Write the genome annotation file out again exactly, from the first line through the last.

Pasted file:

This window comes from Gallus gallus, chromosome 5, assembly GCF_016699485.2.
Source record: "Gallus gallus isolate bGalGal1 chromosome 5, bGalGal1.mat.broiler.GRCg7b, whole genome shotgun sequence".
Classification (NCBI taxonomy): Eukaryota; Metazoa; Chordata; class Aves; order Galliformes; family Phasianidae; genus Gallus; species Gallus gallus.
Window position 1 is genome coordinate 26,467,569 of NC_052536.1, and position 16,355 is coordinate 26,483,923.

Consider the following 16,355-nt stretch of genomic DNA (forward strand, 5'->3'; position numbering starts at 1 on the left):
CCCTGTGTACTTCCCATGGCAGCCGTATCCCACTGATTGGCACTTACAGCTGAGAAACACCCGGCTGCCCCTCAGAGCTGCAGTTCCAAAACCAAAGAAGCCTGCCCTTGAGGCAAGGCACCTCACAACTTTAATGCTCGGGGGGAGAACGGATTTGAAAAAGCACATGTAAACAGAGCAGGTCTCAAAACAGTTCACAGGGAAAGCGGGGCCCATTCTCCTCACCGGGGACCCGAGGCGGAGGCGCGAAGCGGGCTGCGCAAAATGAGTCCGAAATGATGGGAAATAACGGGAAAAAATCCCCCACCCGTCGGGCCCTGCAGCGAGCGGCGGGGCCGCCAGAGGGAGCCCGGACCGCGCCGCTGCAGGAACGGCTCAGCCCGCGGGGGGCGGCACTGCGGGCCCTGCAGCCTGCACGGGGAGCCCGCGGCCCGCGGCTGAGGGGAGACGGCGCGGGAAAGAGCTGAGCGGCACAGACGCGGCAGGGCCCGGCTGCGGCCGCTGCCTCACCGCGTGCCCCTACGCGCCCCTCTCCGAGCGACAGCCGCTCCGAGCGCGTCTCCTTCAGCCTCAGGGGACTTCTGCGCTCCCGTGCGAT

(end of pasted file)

This window comes from Gallus gallus, chromosome 5, assembly GCF_016699485.2.
Source record: "Gallus gallus isolate bGalGal1 chromosome 5, bGalGal1.mat.broiler.GRCg7b, whole genome shotgun sequence".
Classification (NCBI taxonomy): Eukaryota; Metazoa; Chordata; class Aves; order Galliformes; family Phasianidae; genus Gallus; species Gallus gallus.
Window position 1 is genome coordinate 26,467,569 of NC_052536.1, and position 16,355 is coordinate 26,483,923.

Consider the following 16,355-nt stretch of genomic DNA (forward strand, 5'->3'; position numbering starts at 1 on the left):
CCCTGTGTACTTCCCATGGCAGCCGTATCCCACTGATTGGCACTTACAGCTGAGAAACACCCGGCTGCCCCTCAGAGCTGCAGTTCCAAAACCAAAGAAGCCTGCCCTTGAGGCAAGGCACCTCACAACTTTAATGCTCGGGGGGAGAACGGATTTGAAAAAGCACATGTAAACAGAGCAGGTCTCAAAACAGTTCACAGGGAAAGCGGGGCCCATTCTCCTCACCGGGGACCCGAGGCGGAGGCGCGAAGCGGGCTGCGCAAAATGAGTCCGAAATGATGGGAAATAACGGGAAAAAATCCCCCACCCGTCGGGCCCTGCAGCGAGCGGCGGGGCCGCCAGAGGGAGCCCGGACCGCGCCGCTGCAGGAACGGCTCAGCCCGCGGGGGGCGGCACTGCGGGCCCTGCAGCCTGCACGGGGAGCCCGCGGCCCGCGGCTGAGGGGAGACGGCGCGGGAAAGAGCTGAGCGGCACAGACGCGGCAGGGCCCGGCTGCGGCCGCTGCCTCACCGCGTGCCCCTACGCGCCCCTCTCCGAGCGACAGCCGCTCCGAGCGCGTCTCCTTCAGCCTCAGGGGACTTCTGCGCTCCCGTGCGAT